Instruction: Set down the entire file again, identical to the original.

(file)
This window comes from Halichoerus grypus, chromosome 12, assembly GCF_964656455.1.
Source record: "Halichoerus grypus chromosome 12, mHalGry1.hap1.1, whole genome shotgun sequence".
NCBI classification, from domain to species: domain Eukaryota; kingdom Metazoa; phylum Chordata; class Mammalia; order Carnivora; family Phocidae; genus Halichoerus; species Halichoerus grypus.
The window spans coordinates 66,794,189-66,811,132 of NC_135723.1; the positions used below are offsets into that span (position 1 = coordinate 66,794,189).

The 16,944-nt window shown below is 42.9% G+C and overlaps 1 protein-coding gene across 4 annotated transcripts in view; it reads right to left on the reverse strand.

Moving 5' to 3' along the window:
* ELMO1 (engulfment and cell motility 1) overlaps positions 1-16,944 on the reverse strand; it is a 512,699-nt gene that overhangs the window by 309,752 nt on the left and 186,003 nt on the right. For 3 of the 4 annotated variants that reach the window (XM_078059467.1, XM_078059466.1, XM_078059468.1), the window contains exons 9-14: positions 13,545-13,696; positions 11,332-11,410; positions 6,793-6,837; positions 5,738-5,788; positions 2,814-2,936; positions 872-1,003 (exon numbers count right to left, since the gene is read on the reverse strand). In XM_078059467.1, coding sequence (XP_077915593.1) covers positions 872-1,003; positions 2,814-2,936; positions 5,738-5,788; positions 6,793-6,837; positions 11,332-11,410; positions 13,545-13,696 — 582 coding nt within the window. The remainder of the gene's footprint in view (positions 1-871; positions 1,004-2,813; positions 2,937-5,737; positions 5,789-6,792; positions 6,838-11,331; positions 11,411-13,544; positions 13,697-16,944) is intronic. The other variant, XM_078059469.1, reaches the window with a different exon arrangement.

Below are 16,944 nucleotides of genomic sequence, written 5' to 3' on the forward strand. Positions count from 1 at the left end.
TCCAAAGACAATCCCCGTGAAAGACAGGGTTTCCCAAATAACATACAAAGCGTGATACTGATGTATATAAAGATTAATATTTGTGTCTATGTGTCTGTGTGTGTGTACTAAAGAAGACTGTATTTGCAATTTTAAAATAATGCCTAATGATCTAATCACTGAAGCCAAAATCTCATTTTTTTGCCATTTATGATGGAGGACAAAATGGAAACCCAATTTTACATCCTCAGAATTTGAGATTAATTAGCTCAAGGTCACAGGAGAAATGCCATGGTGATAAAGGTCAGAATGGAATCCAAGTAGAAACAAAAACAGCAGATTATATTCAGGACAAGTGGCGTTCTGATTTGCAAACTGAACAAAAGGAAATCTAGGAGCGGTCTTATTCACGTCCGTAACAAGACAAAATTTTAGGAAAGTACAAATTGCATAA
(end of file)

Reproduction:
This window comes from Halichoerus grypus, chromosome 12, assembly GCF_964656455.1.
Source record: "Halichoerus grypus chromosome 12, mHalGry1.hap1.1, whole genome shotgun sequence".
NCBI classification, from domain to species: domain Eukaryota; kingdom Metazoa; phylum Chordata; class Mammalia; order Carnivora; family Phocidae; genus Halichoerus; species Halichoerus grypus.
The window spans coordinates 66,794,189-66,811,132 of NC_135723.1; the positions used below are offsets into that span (position 1 = coordinate 66,794,189).

The 16,944-nt window shown below is 42.9% G+C and overlaps 1 protein-coding gene across 4 annotated transcripts in view; it reads right to left on the reverse strand.

Moving 5' to 3' along the window:
* ELMO1 (engulfment and cell motility 1) overlaps positions 1-16,944 on the reverse strand; it is a 512,699-nt gene that overhangs the window by 309,752 nt on the left and 186,003 nt on the right. For 3 of the 4 annotated variants that reach the window (XM_078059467.1, XM_078059466.1, XM_078059468.1), the window contains exons 9-14: positions 13,545-13,696; positions 11,332-11,410; positions 6,793-6,837; positions 5,738-5,788; positions 2,814-2,936; positions 872-1,003 (exon numbers count right to left, since the gene is read on the reverse strand). In XM_078059467.1, coding sequence (XP_077915593.1) covers positions 872-1,003; positions 2,814-2,936; positions 5,738-5,788; positions 6,793-6,837; positions 11,332-11,410; positions 13,545-13,696 — 582 coding nt within the window. The remainder of the gene's footprint in view (positions 1-871; positions 1,004-2,813; positions 2,937-5,737; positions 5,789-6,792; positions 6,838-11,331; positions 11,411-13,544; positions 13,697-16,944) is intronic. The other variant, XM_078059469.1, reaches the window with a different exon arrangement.

Below are 16,944 nucleotides of genomic sequence, written 5' to 3' on the forward strand. Positions count from 1 at the left end.
TCCAAAGACAATCCCCGTGAAAGACAGGGTTTCCCAAATAACATACAAAGCGTGATACTGATGTATATAAAGATTAATATTTGTGTCTATGTGTCTGTGTGTGTGTACTAAAGAAGACTGTATTTGCAATTTTAAAATAATGCCTAATGATCTAATCACTGAAGCCAAAATCTCATTTTTTTGCCATTTATGATGGAGGACAAAATGGAAACCCAATTTTACATCCTCAGAATTTGAGATTAATTAGCTCAAGGTCACAGGAGAAATGCCATGGTGATAAAGGTCAGAATGGAATCCAAGTAGAAACAAAAACAGCAGATTATATTCAGGACAAGTGGCGTTCTGATTTGCAAACTGAACAAAAGGAAATCTAGGAGCGGTCTTATTCACGTCCGTAACAAGACAAAATTTTAGGAAAGTACAAATTGCATAA